A powerful real-life thriller written with Hooper’s trademark lyric detail and nuance, The Arsonist is a reminder that in an age of fire, all of us are gatekeepers.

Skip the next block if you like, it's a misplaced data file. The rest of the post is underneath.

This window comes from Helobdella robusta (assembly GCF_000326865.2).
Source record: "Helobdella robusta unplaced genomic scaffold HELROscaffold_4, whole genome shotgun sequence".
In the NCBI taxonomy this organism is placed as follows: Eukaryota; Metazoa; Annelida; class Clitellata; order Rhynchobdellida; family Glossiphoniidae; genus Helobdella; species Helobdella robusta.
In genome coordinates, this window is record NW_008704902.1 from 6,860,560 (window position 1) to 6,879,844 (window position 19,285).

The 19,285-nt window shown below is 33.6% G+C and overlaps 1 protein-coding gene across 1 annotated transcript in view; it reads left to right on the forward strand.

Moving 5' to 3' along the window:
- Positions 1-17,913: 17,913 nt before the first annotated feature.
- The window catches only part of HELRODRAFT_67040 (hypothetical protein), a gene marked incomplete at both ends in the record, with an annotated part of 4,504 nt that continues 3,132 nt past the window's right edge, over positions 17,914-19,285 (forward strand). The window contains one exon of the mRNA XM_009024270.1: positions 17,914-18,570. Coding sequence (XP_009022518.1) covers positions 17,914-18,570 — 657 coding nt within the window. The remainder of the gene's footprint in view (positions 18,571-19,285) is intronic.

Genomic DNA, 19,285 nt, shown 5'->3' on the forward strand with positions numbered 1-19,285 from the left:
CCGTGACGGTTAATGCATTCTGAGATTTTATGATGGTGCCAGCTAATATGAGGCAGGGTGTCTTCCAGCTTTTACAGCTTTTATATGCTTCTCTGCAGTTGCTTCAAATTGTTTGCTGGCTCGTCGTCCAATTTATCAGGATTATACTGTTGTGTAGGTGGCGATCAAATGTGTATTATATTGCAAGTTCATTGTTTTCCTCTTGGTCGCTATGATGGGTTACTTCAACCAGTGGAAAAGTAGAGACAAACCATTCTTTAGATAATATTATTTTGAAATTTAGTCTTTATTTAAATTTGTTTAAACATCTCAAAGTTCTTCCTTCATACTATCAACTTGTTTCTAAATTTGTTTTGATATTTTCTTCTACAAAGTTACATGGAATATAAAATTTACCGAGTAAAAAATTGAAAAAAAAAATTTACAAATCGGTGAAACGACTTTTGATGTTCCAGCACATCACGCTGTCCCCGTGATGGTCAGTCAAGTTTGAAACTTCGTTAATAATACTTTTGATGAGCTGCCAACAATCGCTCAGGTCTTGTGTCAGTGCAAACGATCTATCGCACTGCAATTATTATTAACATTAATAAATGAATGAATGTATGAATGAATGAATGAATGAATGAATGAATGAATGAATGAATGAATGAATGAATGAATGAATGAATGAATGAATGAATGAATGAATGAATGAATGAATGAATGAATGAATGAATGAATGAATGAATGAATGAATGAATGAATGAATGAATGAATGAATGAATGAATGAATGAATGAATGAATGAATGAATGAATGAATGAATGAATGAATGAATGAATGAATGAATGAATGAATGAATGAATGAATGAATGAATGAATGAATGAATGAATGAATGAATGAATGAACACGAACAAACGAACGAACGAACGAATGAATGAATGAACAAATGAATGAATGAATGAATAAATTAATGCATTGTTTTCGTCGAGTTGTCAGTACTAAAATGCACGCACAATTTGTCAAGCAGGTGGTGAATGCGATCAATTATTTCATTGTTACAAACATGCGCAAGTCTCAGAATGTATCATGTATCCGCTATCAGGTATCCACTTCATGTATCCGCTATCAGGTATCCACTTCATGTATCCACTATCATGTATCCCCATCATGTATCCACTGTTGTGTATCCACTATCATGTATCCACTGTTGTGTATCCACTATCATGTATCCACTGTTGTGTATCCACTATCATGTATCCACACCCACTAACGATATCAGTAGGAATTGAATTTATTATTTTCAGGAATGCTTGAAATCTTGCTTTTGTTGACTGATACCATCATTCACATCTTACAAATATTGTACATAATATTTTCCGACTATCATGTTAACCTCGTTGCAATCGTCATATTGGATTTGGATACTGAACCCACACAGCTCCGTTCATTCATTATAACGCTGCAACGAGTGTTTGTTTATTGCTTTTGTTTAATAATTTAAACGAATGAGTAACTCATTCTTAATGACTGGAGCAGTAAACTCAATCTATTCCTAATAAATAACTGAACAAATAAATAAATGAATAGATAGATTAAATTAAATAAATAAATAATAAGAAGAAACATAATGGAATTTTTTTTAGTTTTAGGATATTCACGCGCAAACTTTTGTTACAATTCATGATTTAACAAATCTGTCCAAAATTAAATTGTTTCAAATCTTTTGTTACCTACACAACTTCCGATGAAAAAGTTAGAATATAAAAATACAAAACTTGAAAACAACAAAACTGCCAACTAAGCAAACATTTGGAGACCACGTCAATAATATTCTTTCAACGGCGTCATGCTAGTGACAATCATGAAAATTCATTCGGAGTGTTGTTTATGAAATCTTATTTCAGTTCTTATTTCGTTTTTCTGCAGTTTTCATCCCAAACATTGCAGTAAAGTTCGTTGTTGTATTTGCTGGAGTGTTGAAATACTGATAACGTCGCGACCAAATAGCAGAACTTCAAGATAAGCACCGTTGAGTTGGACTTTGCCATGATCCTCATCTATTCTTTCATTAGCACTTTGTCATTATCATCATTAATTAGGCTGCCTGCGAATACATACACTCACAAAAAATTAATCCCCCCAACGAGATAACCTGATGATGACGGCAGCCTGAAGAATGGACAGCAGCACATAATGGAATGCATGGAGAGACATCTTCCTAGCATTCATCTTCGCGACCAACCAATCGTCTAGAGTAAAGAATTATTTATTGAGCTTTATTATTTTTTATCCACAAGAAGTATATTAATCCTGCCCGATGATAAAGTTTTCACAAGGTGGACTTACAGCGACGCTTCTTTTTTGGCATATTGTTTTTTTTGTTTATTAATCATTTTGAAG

While the Black Saturday bushfires claimed 180 lives altogether, injured over 400 people and caused incalculable loss and trauma as well, Hooper confines her investigation to the Churchill fires which were deliberately lit.  (Most of the others were caused by power companies’ negligence).  Written in three parts, the book engages the emotions of the reader immediately because in Part I ‘The Detectives’, the focus is entirely on the victims of the fire that swept through this dormitory suburb for the power workers of the Latrobe Valley electricity industry.  As the arson detectives make their way through the eerie smoking landscape in the immediate aftermath of the fire, the stories of individuals impacted by the fires are revealed in all their harrowing and heartbreaking detail.  At the festival, Hooper said that it was hard to work out what the appropriate distance was to tell these stories.  She wanted to show readers what can happen in Australia, but she tried to be sparing all the same.  (She had permission for the most specific of these stories).  Many readers will find it quite overwhelming in places.